2. “Surinam cherry is not recommended by UF/IFAS (U. of Florida/Inst. Food & Agric. Sc). The UF/IFAS Assessment lists it as invasive in south Florida and a species of caution in central and north Florida. It is listed as a Category l invasive species due to its ability to invade and displace native plant communities.”

  5. The orange and yellow flowering plants concluding the post look like Grevillea species to me: Australian plants.
    Grevillea are widely cultivated, and sold to put in vases too.

    1. Agreed. I think there is a South African plant that is somewhat grevillea-like in habit, but I’m not sure; and both flowers and plants in the photo certainly look to me like grevillea.
      And I think the tree is a Norfolk Island pine (Araucaria heterophylla); endemic to Norfolk Island but widely seen elsewhere.
      The flower above it looks very much like a bear’s breeches (Acanthus mollis); said to be a Mediterranean plant, but used as a garden plant here in California. It’s a pest, because it propagates by underground roots, like bamboo, making it very difficult to control or eradicate.

      1. Acanthus, yes, but an Acanthus mollis flower stalkin not that slim and elongated. I’ve got Acanthus mollis in my garden, and have no problem with walking roots, but with seed dispersal.

  6. There have been several comments regarding the evil looking fish already. It is a local delicacy, and can be found on the menu of practically every restaurant in Madeira as Espada with Banana. It is usually fried, less frequently grilled. While fish with banana might sound strange I found it to be absolutely addictive,

    1. “It […] can be found on the menu of practically every restaurant in Madeira […]”

      those must be the good restaurants.

          1. Oh, it does! 🙂 If you don’t mind the fat and the batter there is not much that can go seriously wrong with fried fish as long as it’s fresh.

            1. “… as long as it’s fresh.”

              And evil looking.


              ^^^ I’m just joking here, having too much fun. Apologies.

              1. Never mind! I have always thought the espada looked like a Tex Avery rendition of an evil fish, which in turn makes it hard to take it serious as an evil fish. A bit like “… came up with a fascinatingly complicated wacky plan to do evil, ended up fried with a banana, anyway…” LOL

  7. The last four photos look suspiciously like some ‘pincushions’ Leucospermum sp, which are overwhelmingly found in South Africa, particularly varied in the Cape Fynbos area. I gather some related genera are found in Western Australia.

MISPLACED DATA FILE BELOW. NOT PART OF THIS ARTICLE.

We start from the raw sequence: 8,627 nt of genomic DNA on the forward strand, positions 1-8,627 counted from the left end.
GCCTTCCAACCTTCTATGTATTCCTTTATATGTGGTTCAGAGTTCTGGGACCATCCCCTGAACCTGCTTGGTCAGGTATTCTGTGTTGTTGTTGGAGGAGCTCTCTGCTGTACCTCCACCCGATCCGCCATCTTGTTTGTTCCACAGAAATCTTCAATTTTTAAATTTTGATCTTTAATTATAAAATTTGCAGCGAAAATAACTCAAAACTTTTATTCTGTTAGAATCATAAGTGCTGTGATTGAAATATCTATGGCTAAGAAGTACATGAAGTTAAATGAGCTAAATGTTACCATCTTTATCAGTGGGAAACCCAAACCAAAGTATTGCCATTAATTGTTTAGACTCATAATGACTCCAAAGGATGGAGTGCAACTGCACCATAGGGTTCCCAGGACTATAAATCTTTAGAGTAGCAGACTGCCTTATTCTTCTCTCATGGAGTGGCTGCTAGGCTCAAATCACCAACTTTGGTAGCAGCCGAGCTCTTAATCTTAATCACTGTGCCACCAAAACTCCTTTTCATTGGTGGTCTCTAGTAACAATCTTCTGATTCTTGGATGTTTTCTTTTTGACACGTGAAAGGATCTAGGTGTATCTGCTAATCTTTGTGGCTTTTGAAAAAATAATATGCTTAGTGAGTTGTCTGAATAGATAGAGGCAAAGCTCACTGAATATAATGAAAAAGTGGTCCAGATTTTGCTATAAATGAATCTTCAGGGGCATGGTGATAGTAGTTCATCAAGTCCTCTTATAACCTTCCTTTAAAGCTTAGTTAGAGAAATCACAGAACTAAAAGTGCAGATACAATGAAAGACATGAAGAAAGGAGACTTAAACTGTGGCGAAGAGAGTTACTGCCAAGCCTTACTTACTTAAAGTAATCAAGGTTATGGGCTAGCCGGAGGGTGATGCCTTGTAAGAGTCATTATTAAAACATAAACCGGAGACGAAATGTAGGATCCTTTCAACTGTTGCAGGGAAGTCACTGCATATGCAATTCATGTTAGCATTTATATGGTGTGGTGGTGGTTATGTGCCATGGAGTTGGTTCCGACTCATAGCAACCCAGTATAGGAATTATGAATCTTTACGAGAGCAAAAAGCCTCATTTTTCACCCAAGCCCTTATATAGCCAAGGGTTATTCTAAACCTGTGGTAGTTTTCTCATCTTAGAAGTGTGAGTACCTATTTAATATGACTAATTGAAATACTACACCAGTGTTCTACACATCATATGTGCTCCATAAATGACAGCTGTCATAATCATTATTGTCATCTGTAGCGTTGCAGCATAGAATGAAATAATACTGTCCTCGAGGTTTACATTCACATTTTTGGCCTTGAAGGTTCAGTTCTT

IANAB, but I doubt they are endemic to Madeira. Madeira was not part of Gondwanaland, but is an oceanic shield ‘hotspot’ volcano.

  8. The needles on that non-endemic tree reminds us of Araucaria which are from the Pacific, South America and Austronesia.
    A said, I’m not as botanist, but I would look in that direction. mayube some real botanists here?

  9. Purplish fruits that you took the closeup of look like dragon fruit and the green things above look like custard apples. I also see pomegranates.

  10. Purple fruit looks like dragon fruit (pithaya, pitaya), which is the fruit of a cactus (Selenicereus).

    1. Yes, dragon fruit is pretty, but the few I’ve had taste like diluted sugar water. Maybe a place where they grow naturally would have better uses than I’ve found.

  11. The fruits, vegetables and plants all seem so exotic unless, of course, you live there in which case they are just “the fruits, vegetables, and plants that we find around here.” I would live to try the fruits and vegetables they have in the market. The potatoes look especially inviting.

  12. When I saw the red flower my first thought was a Waratah from SE Australia. But on looking more closely I think not. It is one of the Proteaceae, which includes the species mentioned in previous comments, Grevillea and Leucospermum, as well as Waratah (Telopea). I now think one of the South African species – Leucospermum?
    The tree looks very like the Hoop Pine, Araucaria cunninghamii, an Australian native.

  13. Tiny pebbles are laid down by hand in patterns to make a sidewalk. This hand-work is found in many streets in Funchal:

    (Phone, no formatting shortcuts. Have to fix that.)
    Consider how they’ll wear. Still lots of edges (for grip) and channels (for drainage).
    Secondary consideration – as a volcanic ocean island, I’d suspect that a lot of these “different” eroding rocks are actually mantle xenoliths – fragments of the walls of Moho-ish chambers where the magma stewed for a few Myr before eruption. Do they glitter (have coarse grains) where broken?
    I was considering saying similar about Lanzarote. There, the lherzolitic-to-dunitic xenoliths are relatively green against black basalt.
    Look closely at mantle xenoliths. It’s unlikely, but you might find a diamond.

  14. Stacking fruit is difficult, especially in the small cones illustrated in the photo. Very skilled produce purveyors, that’s for sure.

    Thanks for the post, much appreciated!

  15. Batatas are a new selection in our local Wegman’s store. I just started seeing them a couple of weeks ago. They’re huge!